62. In recording the totality of symptoms of such a case, we must obtain an accurate description of all physical symptoms which prevailed before the disease degenerated into a one-sided mental disorder. We compare, then, these early symptoms with their present indistinct remnants, which occasionally appear during lucid intervals, and add the symptoms of the mental state as observed by the physician and attendants of the patient.

63. Though a patient may be relieved of an acute mental disorder by non-antipsoric medicine, no time must be lost in perfecting the cure by continued anti-psoric treatment, so that the disease may not break out anew, which will be prevented by strict adherence to well-regulated diet and habits. If neglected, psora will be usually developed during the second attack, and may assume a form, periodical or continuous, and much more difficult to cure.

64. Mental diseases, not the result of physical or bodily affections, of recent date, and which have not yet undermined the physical health too seriously, admit of the. speedy cure by physical treatment, while careful regulations of habits will re-establish the health of the body, but as a measure of precaution a course of antipsoric treatment is advisable, in order to prevent a recurrence of the attack of mental aberration. Proper hygiene and psychical regimen of the mind must be strictly enforced by the physician and attendants. The treatment of insane persons should be conducted with a view of the absolute avoidance of corporeal punishment or torture. Physician and attendants should always treat such patients as if they regarded them as rational beings.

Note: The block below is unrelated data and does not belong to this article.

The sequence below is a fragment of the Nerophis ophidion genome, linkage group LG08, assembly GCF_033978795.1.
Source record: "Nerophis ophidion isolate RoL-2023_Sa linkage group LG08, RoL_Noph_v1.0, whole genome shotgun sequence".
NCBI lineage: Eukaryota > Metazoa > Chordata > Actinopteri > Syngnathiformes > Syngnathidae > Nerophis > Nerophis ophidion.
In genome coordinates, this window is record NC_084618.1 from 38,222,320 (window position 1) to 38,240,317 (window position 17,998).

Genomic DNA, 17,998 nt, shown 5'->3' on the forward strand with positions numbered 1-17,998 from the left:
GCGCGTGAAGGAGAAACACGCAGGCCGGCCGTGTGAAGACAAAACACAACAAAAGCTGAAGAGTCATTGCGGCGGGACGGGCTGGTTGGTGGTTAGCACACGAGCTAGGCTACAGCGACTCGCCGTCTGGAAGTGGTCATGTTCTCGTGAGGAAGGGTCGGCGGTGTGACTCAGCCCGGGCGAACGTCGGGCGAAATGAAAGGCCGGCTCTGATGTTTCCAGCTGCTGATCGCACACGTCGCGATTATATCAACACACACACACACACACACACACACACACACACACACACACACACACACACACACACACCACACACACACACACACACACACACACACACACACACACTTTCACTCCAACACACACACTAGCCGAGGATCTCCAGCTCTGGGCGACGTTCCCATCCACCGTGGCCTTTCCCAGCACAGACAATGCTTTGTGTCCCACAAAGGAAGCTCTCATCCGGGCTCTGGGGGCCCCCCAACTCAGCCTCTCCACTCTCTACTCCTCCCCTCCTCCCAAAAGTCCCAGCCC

65. Intermittent diseases also claim our attention. Some return at certain period, and there are others, apparently non-febrile affections, resembling intermittents by their peculiar recurrences. There are also affections characterized by the appearance of certain morbid conditions, alternating at uncertain periods with morbid conditions of a different kind. Such alternating diseases are mostly chronic and a product of developed psora, in rare instances they are complicated with syphilitic miasma. The first needs purely antipsoric treatment, the latter an alternation of antipsoric with antisyphilitics.

66. Typical intermittents recur after a certain period of apparent health, and vanish after an equally definite period. Apparently non-febrile morbid conditions, recurring at certain periods, are not of sporadic or epidemic nature, they belong to a class of chronic, mostly genuine psoric diseases. Sometimes an intercurrent dose of highly potentized Peruvian bark extinguishes the intermittent type of the disease.